How Diesel Engine Oil Analysis Works (And Why You Need To Do It)

Today’s diesel engine oil is not your grandfather’s old engine oil. Several years ago, two new categories of API diesel engines entered the market – CK-4 and FA-4. Both were aimed at reducing oil viscosity and increasing fuel economy, while providing much-needed engine protection. CK-4 replaced CJ-4 as the filler of choice for most engine manufacturers, while the new oil on the block, FA-4 was hyper focused on improving fuel efficiency and was an approved option by some manufacturers for the newest. heavy engine models.

Along with the new categories, even longer drain intervals have been added. But the one thing that remained constant was the importance of engine oil analysis.

“Oil analysis is a chemical view of what’s in motor oil,” explained Donald Chilton, Director, Product Management, Wix Filters. “This view allows you to see and predict what’s happening at that time without guessing or opening the engine. The new oils have their benefits and have helped increase drain intervals while increasing fuel economy. They did not affect the lab analysis itself, but the results may look different when changing from an older oil to a new one.

Here’s how engine oil analysis typically works and why it’s important:

You take oil samples at specific mileage intervals, usually every 10,000 to 20,000 miles, and send the results to a lab for analysis. When the tests are complete, you receive the results by email and then the fleet manager can make a decision on what should or should not be done. Chilton noted that the frequency of testing may vary depending on the application.

“Some may say test every month while others say it should be every X miles, but it really depends on how much stress you put the engine on,” he said. “Do you operate in short or long-haul applications? What is your operating environment? Engine age? Each fleet typically has a maintenance schedule and should review each use case to determine the correct frequency. »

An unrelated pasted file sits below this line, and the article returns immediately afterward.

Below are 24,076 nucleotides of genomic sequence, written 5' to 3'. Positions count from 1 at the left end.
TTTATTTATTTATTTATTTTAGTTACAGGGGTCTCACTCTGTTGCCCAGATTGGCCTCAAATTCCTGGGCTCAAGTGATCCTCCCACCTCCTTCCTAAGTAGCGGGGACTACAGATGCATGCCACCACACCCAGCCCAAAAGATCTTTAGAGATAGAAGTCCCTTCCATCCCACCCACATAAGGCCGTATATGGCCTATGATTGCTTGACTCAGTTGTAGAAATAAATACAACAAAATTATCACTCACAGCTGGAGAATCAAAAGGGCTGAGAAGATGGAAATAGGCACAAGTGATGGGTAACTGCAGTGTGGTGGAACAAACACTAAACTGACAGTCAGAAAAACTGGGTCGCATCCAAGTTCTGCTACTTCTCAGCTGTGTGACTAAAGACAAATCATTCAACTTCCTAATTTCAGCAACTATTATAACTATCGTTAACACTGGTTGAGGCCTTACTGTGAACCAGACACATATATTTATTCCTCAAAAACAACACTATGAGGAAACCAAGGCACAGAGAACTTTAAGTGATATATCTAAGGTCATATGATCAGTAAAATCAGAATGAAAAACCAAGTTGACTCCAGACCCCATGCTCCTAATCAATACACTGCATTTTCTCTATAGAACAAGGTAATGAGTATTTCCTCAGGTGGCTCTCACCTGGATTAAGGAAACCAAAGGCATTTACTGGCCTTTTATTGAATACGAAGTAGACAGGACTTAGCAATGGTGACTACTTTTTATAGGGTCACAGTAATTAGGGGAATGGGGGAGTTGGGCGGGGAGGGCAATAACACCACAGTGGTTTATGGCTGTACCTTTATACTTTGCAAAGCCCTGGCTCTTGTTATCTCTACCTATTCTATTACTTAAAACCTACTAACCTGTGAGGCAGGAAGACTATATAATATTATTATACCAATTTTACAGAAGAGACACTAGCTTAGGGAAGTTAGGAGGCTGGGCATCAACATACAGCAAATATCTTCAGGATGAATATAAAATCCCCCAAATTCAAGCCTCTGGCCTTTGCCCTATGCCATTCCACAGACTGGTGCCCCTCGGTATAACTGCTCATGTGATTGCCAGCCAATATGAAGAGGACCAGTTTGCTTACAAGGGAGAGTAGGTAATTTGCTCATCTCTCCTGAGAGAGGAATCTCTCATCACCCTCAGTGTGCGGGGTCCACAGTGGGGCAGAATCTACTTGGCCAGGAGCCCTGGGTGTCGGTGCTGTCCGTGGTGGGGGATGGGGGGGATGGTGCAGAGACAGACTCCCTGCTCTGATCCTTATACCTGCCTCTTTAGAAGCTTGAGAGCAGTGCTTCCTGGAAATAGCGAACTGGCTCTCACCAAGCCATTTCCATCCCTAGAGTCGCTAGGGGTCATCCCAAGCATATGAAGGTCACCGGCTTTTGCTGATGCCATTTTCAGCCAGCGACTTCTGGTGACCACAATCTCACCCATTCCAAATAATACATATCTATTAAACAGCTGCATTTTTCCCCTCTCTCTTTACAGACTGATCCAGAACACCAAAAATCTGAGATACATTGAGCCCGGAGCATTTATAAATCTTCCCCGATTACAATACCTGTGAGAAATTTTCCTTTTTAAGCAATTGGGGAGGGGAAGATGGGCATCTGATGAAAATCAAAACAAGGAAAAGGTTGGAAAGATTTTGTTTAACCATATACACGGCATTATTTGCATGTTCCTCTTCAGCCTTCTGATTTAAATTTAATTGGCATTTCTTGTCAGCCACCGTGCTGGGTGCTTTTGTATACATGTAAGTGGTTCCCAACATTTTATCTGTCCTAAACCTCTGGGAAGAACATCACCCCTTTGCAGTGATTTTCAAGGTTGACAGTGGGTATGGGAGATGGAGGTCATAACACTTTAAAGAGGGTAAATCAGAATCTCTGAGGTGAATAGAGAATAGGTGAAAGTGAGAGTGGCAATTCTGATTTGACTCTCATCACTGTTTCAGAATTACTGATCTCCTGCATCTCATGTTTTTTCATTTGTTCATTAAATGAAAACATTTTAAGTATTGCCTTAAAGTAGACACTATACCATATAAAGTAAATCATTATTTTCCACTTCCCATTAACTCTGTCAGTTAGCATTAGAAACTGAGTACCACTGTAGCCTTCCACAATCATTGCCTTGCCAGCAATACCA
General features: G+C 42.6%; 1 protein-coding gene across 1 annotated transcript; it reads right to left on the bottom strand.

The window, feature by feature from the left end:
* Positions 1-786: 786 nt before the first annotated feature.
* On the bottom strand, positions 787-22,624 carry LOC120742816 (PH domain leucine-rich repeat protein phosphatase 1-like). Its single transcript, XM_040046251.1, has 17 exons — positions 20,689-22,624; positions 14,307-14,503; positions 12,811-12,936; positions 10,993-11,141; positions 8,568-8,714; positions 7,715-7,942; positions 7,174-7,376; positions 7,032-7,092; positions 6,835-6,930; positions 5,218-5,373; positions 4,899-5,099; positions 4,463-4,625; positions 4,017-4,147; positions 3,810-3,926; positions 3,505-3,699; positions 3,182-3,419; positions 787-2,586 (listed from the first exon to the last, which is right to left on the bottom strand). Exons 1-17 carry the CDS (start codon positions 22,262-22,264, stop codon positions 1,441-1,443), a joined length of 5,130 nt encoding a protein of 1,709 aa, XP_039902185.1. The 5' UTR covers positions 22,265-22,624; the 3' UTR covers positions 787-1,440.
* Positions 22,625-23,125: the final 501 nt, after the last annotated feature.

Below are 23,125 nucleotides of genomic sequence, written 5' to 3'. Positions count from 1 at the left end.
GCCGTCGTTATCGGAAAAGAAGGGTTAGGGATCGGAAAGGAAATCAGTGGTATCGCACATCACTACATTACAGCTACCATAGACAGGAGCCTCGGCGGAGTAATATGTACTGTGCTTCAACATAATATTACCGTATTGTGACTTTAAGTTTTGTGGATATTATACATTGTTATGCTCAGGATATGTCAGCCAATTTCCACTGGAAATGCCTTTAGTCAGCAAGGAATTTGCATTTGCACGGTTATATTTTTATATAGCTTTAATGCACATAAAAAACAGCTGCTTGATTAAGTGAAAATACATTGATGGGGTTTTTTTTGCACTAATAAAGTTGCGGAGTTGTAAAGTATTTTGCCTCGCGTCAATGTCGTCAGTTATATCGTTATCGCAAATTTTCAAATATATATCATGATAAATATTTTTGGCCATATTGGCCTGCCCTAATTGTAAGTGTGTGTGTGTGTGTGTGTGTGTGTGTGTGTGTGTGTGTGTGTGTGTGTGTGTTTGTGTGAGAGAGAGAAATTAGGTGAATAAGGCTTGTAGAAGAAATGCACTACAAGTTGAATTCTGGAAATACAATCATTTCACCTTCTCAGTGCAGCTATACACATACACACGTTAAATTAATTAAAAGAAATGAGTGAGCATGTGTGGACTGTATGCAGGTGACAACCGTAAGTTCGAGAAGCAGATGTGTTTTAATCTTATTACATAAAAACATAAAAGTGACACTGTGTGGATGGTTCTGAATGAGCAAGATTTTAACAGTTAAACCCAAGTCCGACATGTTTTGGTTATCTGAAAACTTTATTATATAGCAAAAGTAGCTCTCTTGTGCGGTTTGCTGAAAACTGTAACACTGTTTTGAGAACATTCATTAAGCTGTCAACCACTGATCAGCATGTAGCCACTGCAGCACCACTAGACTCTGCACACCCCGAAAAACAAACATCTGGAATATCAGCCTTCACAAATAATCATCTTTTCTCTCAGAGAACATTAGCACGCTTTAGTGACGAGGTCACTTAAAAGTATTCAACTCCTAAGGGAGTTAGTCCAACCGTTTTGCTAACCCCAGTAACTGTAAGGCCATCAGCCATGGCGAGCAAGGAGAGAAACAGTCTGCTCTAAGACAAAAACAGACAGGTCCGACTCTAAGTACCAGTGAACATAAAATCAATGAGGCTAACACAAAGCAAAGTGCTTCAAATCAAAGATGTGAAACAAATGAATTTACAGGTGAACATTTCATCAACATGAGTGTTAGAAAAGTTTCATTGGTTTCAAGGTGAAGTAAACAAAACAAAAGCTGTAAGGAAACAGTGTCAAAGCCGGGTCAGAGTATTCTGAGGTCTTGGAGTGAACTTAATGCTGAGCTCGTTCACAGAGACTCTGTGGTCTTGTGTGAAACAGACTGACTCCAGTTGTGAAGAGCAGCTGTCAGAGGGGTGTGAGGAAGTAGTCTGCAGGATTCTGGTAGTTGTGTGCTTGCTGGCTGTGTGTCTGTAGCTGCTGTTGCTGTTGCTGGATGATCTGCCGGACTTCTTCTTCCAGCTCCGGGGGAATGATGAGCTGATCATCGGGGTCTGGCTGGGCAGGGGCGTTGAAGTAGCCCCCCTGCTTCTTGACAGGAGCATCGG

What does not change is the importance of analysis.

“It’s an inexpensive way to see if everything is working properly and what the useful life of the oil is,” Chilton said.

It can also impact your diesel engine oil filtration decisions and practices. For example, an older engine may produce more soot and premature oil breakdown byproducts which may require longer filter life. Equipment operating in extremely dusty or abrasive environments may require a higher level of efficiency. Filters operating in extreme or harsh environments may require different constructions.

Although this may seem like a complicated chemical analysis process, Chilton noted that:

“Wix makes it easy; you don’t hear much anymore in the world we live in. Wix offers a few kits and all of them contain a sample bottle for used oil samples, a large bottle to use as a sender, the test request sheet, and full instructions. The analysis will check for twenty different wear metals and the different physical properties of the sample. These include fuel, water, antifreeze, insolubles and viscosity changes. All the user has to do is mail the sample and then watch the results. It’s easy!”

And important. For more information on how Wix can help you get started with your diesel engine oil analysis program, speak with a Wix District Sales Manager, visit a local store that sells Wix products, or visit Wix Filters Web.

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